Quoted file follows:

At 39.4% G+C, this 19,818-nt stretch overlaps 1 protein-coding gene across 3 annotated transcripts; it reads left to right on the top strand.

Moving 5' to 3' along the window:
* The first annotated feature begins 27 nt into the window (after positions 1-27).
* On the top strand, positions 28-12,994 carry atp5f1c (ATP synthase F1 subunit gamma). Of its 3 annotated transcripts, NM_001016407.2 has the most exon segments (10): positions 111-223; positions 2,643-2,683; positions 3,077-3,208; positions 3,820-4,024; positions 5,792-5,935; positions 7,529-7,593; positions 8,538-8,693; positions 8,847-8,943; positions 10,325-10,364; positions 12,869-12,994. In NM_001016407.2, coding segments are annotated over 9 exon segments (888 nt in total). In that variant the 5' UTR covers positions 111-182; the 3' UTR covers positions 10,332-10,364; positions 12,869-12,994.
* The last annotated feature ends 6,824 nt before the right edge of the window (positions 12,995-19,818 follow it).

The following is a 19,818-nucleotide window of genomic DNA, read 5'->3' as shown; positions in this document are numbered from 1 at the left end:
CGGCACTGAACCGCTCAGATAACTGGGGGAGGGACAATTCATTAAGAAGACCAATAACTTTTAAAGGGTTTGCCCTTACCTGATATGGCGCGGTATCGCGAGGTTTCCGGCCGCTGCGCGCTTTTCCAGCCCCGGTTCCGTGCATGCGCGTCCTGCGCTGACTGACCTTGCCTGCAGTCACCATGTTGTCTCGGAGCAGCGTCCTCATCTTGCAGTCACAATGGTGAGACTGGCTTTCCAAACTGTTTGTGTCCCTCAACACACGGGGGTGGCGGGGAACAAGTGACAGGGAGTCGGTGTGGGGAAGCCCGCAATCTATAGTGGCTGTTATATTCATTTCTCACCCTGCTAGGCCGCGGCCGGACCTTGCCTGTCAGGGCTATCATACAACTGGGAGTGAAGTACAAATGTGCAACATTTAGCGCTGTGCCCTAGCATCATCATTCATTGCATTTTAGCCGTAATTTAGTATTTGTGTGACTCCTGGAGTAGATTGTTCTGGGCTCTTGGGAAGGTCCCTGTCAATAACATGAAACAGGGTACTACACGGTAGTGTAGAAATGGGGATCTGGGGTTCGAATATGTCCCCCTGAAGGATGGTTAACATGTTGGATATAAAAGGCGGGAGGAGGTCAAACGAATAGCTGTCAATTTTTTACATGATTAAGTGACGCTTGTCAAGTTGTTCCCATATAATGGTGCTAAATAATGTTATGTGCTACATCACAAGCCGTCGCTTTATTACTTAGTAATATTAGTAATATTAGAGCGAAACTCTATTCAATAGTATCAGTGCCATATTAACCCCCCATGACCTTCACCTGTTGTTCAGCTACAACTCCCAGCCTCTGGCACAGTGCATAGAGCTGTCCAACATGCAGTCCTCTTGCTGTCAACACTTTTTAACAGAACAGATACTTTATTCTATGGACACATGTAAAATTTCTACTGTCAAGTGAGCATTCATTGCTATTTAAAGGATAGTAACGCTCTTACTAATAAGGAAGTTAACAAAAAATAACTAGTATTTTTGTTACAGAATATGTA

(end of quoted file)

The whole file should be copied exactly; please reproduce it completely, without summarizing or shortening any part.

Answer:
At 39.4% G+C, this 19,818-nt stretch overlaps 1 protein-coding gene across 3 annotated transcripts; it reads left to right on the top strand.

Moving 5' to 3' along the window:
* The first annotated feature begins 27 nt into the window (after positions 1-27).
* On the top strand, positions 28-12,994 carry atp5f1c (ATP synthase F1 subunit gamma). Of its 3 annotated transcripts, NM_001016407.2 has the most exon segments (10): positions 111-223; positions 2,643-2,683; positions 3,077-3,208; positions 3,820-4,024; positions 5,792-5,935; positions 7,529-7,593; positions 8,538-8,693; positions 8,847-8,943; positions 10,325-10,364; positions 12,869-12,994. In NM_001016407.2, coding segments are annotated over 9 exon segments (888 nt in total). In that variant the 5' UTR covers positions 111-182; the 3' UTR covers positions 10,332-10,364; positions 12,869-12,994.
* The last annotated feature ends 6,824 nt before the right edge of the window (positions 12,995-19,818 follow it).

The following is a 19,818-nucleotide window of genomic DNA, read 5'->3' as shown; positions in this document are numbered from 1 at the left end:
CGGCACTGAACCGCTCAGATAACTGGGGGAGGGACAATTCATTAAGAAGACCAATAACTTTTAAAGGGTTTGCCCTTACCTGATATGGCGCGGTATCGCGAGGTTTCCGGCCGCTGCGCGCTTTTCCAGCCCCGGTTCCGTGCATGCGCGTCCTGCGCTGACTGACCTTGCCTGCAGTCACCATGTTGTCTCGGAGCAGCGTCCTCATCTTGCAGTCACAATGGTGAGACTGGCTTTCCAAACTGTTTGTGTCCCTCAACACACGGGGGTGGCGGGGAACAAGTGACAGGGAGTCGGTGTGGGGAAGCCCGCAATCTATAGTGGCTGTTATATTCATTTCTCACCCTGCTAGGCCGCGGCCGGACCTTGCCTGTCAGGGCTATCATACAACTGGGAGTGAAGTACAAATGTGCAACATTTAGCGCTGTGCCCTAGCATCATCATTCATTGCATTTTAGCCGTAATTTAGTATTTGTGTGACTCCTGGAGTAGATTGTTCTGGGCTCTTGGGAAGGTCCCTGTCAATAACATGAAACAGGGTACTACACGGTAGTGTAGAAATGGGGATCTGGGGTTCGAATATGTCCCCCTGAAGGATGGTTAACATGTTGGATATAAAAGGCGGGAGGAGGTCAAACGAATAGCTGTCAATTTTTTACATGATTAAGTGACGCTTGTCAAGTTGTTCCCATATAATGGTGCTAAATAATGTTATGTGCTACATCACAAGCCGTCGCTTTATTACTTAGTAATATTAGTAATATTAGAGCGAAACTCTATTCAATAGTATCAGTGCCATATTAACCCCCCATGACCTTCACCTGTTGTTCAGCTACAACTCCCAGCCTCTGGCACAGTGCATAGAGCTGTCCAACATGCAGTCCTCTTGCTGTCAACACTTTTTAACAGAACAGATACTTTATTCTATGGACACATGTAAAATTTCTACTGTCAAGTGAGCATTCATTGCTATTTAAAGGATAGTAACGCTCTTACTAATAAGGAAGTTAACAAAAAATAACTAGTATTTTTGTTACAGAATATGTA